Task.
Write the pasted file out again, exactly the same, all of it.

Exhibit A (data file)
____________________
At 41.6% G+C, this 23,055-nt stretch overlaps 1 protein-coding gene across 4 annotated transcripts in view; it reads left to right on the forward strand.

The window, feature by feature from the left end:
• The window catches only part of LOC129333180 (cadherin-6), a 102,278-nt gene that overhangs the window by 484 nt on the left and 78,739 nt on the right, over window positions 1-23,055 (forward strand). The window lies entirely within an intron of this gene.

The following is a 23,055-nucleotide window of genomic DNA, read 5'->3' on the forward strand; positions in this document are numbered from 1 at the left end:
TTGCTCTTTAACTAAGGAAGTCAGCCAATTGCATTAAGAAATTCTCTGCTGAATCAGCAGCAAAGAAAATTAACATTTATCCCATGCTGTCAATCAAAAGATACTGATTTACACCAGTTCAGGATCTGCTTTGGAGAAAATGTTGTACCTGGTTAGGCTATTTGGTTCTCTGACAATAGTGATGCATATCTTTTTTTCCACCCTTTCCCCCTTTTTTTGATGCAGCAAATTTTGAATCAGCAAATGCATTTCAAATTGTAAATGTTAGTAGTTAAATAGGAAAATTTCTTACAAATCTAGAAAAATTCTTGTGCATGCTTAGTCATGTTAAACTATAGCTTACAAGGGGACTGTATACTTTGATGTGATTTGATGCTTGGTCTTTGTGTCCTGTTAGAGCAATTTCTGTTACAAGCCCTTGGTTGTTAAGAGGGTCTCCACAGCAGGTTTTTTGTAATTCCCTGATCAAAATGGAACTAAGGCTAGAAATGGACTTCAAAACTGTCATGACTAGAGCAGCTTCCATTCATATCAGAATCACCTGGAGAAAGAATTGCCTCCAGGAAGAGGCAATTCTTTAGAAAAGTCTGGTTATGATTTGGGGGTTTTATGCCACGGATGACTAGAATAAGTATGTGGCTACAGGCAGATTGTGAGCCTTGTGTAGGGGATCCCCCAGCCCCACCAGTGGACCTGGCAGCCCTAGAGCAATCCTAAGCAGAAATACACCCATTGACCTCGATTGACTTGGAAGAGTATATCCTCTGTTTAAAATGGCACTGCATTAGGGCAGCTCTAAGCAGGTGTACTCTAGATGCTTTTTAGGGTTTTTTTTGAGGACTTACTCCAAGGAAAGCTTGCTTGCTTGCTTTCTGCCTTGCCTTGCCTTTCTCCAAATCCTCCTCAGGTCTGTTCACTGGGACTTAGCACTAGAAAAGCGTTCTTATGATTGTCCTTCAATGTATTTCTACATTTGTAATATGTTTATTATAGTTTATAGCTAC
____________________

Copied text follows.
At 41.6% G+C, this 23,055-nt stretch overlaps 1 protein-coding gene across 4 annotated transcripts in view; it reads left to right on the forward strand.

The window, feature by feature from the left end:
• The window catches only part of LOC129333180 (cadherin-6), a 102,278-nt gene that overhangs the window by 484 nt on the left and 78,739 nt on the right, over window positions 1-23,055 (forward strand). The window lies entirely within an intron of this gene.

The following is a 23,055-nucleotide window of genomic DNA, read 5'->3' on the forward strand; positions in this document are numbered from 1 at the left end:
TTGCTCTTTAACTAAGGAAGTCAGCCAATTGCATTAAGAAATTCTCTGCTGAATCAGCAGCAAAGAAAATTAACATTTATCCCATGCTGTCAATCAAAAGATACTGATTTACACCAGTTCAGGATCTGCTTTGGAGAAAATGTTGTACCTGGTTAGGCTATTTGGTTCTCTGACAATAGTGATGCATATCTTTTTTTCCACCCTTTCCCCCTTTTTTTGATGCAGCAAATTTTGAATCAGCAAATGCATTTCAAATTGTAAATGTTAGTAGTTAAATAGGAAAATTTCTTACAAATCTAGAAAAATTCTTGTGCATGCTTAGTCATGTTAAACTATAGCTTACAAGGGGACTGTATACTTTGATGTGATTTGATGCTTGGTCTTTGTGTCCTGTTAGAGCAATTTCTGTTACAAGCCCTTGGTTGTTAAGAGGGTCTCCACAGCAGGTTTTTTGTAATTCCCTGATCAAAATGGAACTAAGGCTAGAAATGGACTTCAAAACTGTCATGACTAGAGCAGCTTCCATTCATATCAGAATCACCTGGAGAAAGAATTGCCTCCAGGAAGAGGCAATTCTTTAGAAAAGTCTGGTTATGATTTGGGGGTTTTATGCCACGGATGACTAGAATAAGTATGTGGCTACAGGCAGATTGTGAGCCTTGTGTAGGGGATCCCCCAGCCCCACCAGTGGACCTGGCAGCCCTAGAGCAATCCTAAGCAGAAATACACCCATTGACCTCGATTGACTTGGAAGAGTATATCCTCTGTTTAAAATGGCACTGCATTAGGGCAGCTCTAAGCAGGTGTACTCTAGATGCTTTTTAGGGTTTTTTTTGAGGACTTACTCCAAGGAAAGCTTGCTTGCTTGCTTTCTGCCTTGCCTTGCCTTTCTCCAAATCCTCCTCAGGTCTGTTCACTGGGACTTAGCACTAGAAAAGCGTTCTTATGATTGTCCTTCAATGTATTTCTACATTTGTAATATGTTTATTATAGTTTATAGCTAC